Baltimore, MD
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Baltimore profile


Living in Baltimore


Baltimore is a very large coastal city (i.e. on the ocean, a bay, or inlet) located in the state of Maryland. With a population of 611,648 people and 219 constituent neighborhoods, Baltimore is the largest community in Maryland. Baltimore has a large stock of pre-World War II architecture, making it one of the older and more historic cities in the country.

Unlike some cities, Baltimore isn’t mainly white- or blue-collar. Instead, the most prevalent occupations for people in Baltimore are a mix of both white- and blue-collar jobs. Overall, Baltimore is a city of professionals, sales and office workers, and service providers. There are especially a lot of people living in Baltimore who work in office and administrative support (13.62%), management occupations (8.94%), and sales jobs (8.23%).

Also of interest is that Baltimore has more people living here who work in computers and math than 95% of the places in the US.

One thing noticeable about Baltimore, is that it has a large population of people who are young, single, educated, and upwardly-mobile career starters. That’s because Baltimore is full of single people in their 20s and 30s and who have undergraduate or graduate degrees and are starting careers in professional occupations. This makes Baltimore a great place for young, educated career starters looking to find many people like themselves, with good opportunities for friendships, socializing, romance, and fun. In fact, Baltimore is one of the top larger cities in America for educated single professionals to flock.

Baltimore is also nautical, which means that parts of it are somewhat historic and touch the ocean or tidal bodies of water, such as inlets and bays. Such areas are often places that visitors and locals go for waterfront activities or taking in the scenery.

One downside of living in Baltimore, however, is that residents on average have to contend with a long commute, spending on average 30.99 minutes every day commuting to work. It is, however, a pedestrian-friendly city. Many of its neighborhoods are dense enough and have amenities close enough together that people find it feasible to get around on foot. In addition, local public transit is widely used. For those who would prefer to avoid driving entirely and leave their car at home, it may be an option to use the transit instead.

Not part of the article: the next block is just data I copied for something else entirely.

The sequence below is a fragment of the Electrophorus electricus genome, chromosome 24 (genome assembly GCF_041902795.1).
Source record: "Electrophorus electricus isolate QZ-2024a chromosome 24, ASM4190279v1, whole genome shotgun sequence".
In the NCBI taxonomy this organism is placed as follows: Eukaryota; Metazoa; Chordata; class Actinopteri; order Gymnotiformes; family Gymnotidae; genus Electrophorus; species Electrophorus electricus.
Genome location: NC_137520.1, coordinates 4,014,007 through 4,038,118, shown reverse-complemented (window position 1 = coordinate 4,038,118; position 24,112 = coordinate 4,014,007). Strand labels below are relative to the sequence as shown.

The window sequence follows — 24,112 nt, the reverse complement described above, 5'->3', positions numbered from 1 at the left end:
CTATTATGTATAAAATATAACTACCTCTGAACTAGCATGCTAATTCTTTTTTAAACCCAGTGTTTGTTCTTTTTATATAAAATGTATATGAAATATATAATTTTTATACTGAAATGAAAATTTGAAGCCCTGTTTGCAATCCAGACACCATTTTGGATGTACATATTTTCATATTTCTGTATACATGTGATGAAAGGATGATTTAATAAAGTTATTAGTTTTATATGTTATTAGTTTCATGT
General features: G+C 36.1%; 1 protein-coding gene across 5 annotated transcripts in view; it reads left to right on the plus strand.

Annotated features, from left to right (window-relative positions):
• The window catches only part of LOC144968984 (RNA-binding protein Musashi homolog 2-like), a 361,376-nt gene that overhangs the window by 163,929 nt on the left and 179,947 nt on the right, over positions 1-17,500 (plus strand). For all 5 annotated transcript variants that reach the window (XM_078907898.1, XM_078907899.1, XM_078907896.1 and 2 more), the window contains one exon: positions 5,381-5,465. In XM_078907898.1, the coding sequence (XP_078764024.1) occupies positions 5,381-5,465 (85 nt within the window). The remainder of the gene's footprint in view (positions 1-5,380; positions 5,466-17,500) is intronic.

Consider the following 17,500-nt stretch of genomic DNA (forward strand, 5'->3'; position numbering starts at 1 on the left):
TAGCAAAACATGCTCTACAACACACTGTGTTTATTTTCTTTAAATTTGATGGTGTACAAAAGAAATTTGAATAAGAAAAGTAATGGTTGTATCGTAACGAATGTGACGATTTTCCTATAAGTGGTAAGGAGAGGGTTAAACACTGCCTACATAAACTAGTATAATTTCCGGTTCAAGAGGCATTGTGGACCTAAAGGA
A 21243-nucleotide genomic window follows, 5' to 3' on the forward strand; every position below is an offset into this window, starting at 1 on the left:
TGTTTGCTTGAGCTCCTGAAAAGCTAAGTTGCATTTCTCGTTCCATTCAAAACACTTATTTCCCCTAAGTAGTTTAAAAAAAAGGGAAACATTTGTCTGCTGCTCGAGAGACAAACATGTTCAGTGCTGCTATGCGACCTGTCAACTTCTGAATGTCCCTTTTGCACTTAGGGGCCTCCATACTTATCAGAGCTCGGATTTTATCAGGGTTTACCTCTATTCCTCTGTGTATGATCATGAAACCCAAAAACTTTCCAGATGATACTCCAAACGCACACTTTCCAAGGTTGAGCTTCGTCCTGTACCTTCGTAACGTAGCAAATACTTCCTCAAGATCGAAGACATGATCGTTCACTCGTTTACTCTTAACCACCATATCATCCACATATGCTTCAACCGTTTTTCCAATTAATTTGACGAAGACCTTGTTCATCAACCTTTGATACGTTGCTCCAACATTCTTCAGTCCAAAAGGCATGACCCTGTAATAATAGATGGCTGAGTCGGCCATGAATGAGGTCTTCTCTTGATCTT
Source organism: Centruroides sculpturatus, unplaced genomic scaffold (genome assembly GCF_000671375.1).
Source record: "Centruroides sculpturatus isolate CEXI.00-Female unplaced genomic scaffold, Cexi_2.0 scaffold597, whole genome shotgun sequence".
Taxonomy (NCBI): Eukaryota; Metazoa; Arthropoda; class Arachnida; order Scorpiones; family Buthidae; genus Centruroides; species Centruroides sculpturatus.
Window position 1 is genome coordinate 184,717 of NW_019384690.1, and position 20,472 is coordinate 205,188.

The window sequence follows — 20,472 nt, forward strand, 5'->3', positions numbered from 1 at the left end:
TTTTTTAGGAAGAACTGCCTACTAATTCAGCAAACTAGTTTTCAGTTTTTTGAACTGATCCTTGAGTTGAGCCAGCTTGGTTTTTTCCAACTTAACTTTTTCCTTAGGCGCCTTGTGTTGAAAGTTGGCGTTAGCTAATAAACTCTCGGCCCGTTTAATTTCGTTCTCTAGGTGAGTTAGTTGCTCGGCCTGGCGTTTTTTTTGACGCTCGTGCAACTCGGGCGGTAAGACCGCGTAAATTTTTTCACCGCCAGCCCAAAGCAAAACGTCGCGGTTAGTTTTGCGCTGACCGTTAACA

Baltimore is a big city, and with that comes lots of benefits. One benefit is that most big cities have public transit, but Baltimore really shines when it comes to the extensiveness and use of its public transit system. More than most large American cities, Baltimore citizens use public transit daily to get to and from work. And while there are transportation options, most people in Baltimore ride the bus. Whereas in some cities one is destined to sit in traffic every morning to get to work and every evening to get home, in Baltimore a lot leave their cars at home (if they even choose to own one), and hop a ride on the bus.

In terms of college education, Baltimore is substantially better educated than the typical community in the nation, which has 21.84% of the adults holding a bachelor's degree or graduate degree: 30.42% of adults in Baltimore have a college degree.

The per capita income in Baltimore in 2010 was $28,488, which is lower middle income relative to Maryland, and upper middle income relative to the rest of the US. This equates to an annual income of $113,952 for a family of four. However, Baltimore contains both very wealthy and poor people as well.

Baltimore is an extremely ethnically-diverse city. The people who call Baltimore home describe themselves as belonging to a variety of racial and ethnic groups. The greatest number of Baltimore residents report their race to be Black or African-American, followed by White. Important ancestries of people in Baltimore include German, Irish, African, English, and Italian.

The most common language spoken in Baltimore is English. Other important languages spoken here include Spanish and African languages.